Improving Outcomes for Children  

June 22, 2016

As summer vacation is beginning, my family and I embarked on an 11 day trip to the Southwest region of the United States. We learned how people lived over time.  
I am reminded how it took a village to raise a child back then. I feel this saying holds true in today’s day and age.

Parents of young children want to see them grow and reach all milestones at the appropriate ages. Sometimes parents may need to rely on others such as grandparents, aunts and uncles, siblings, friends, neighbors, and/or a village to assist in the upbringing of their children. Sometimes children will be delayed in reaching those milestones. Reasons for delays may be due to medical reasons, lack of developing language skills, social emotional skills and/or gross and fine motor skills.  
If parents suspect their child has a disability, it is important that they contact Early Development Network to start the process. We know that a major key to success is early education and early intervention. By seeking early education and early interventions, a parent can help their children be successful. 
We know that young children learn primarily through repeated opportunities to practice within their everyday environments, with people they know and materials with which they are familiar. They do not learn from “lessons” or sessions once or twice a week (McWilliam, 2010).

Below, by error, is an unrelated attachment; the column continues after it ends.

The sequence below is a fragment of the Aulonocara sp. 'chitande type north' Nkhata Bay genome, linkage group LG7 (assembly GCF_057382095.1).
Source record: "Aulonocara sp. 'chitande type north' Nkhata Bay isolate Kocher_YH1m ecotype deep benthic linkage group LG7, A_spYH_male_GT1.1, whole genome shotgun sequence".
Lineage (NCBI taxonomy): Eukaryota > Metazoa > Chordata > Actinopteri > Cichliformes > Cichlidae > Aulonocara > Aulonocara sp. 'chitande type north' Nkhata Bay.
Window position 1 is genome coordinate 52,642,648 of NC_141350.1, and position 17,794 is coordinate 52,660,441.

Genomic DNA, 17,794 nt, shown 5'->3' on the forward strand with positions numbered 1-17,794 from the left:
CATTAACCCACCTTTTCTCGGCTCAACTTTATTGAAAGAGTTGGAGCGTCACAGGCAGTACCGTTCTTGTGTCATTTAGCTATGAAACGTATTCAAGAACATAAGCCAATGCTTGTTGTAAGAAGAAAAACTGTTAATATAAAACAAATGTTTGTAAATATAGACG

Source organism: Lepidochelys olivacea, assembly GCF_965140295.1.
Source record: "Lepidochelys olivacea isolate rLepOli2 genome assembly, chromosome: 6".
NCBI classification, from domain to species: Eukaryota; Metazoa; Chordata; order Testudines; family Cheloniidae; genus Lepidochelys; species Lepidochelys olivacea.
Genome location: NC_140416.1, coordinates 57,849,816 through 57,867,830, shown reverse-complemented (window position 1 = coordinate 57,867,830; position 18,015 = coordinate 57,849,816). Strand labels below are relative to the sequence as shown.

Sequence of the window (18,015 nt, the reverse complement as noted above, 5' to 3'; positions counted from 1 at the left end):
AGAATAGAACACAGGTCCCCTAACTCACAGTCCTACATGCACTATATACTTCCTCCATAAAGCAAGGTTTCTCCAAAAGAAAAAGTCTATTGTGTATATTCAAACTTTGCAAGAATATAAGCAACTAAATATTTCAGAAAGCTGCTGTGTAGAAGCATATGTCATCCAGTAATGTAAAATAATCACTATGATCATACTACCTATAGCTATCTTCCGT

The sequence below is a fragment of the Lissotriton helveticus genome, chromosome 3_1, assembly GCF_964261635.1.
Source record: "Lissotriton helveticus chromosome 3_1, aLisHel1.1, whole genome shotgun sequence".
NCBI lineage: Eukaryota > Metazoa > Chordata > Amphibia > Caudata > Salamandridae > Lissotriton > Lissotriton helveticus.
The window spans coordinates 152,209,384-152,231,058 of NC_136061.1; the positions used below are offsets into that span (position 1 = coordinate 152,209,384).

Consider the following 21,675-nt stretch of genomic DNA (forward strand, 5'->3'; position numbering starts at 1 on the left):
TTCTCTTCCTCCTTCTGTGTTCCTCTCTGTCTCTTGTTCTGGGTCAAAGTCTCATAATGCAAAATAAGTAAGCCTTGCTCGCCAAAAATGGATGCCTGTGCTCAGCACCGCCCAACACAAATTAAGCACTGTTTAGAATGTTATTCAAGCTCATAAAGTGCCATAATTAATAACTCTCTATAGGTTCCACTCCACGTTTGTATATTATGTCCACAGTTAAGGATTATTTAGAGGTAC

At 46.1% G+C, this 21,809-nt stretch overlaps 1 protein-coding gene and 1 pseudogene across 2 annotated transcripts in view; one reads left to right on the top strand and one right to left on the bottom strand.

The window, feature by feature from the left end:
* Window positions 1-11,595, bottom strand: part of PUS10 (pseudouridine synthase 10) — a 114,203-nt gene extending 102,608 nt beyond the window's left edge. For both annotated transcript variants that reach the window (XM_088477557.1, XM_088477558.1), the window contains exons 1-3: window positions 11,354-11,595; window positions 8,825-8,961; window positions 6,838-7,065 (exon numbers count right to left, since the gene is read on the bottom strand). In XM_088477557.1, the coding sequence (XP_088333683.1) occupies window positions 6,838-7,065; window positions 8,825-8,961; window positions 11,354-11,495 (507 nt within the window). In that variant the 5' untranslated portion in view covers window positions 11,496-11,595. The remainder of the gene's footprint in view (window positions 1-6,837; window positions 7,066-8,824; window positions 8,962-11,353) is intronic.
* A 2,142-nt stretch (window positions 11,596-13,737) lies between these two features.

This past school year I had the opportunity to work with teams or “villages” consisting of parents, speech language pathologists, occupational therapist, physical therapist, and service coordinators. These “villages” worked together with a common goal or outcome in mind. Each member strived to improve a child’s development.  
Over the next few years, Planning Region Team 10 is striving to focus on improving outcomes for children. One way in doing so is to train providers on an interview style that will further look into families routines and the level of communication, independence, and social interaction between families and the child with developmental needs.  By doing this type of interview it allows early intervention teams to help assist children and their family.  

So when looking at the whole child, it truly does take a village to raise a child.  
To request information or to refer a child in the Planning Region 10 service area, please contact an EDN Services Coordinator at (308) 865-7131 or (800)-689-7131. 
If you live outside the PRT 10 service area, please call the Nebraska Statewide Early Development Network Child Find number at: 1-888-806-6287 or visit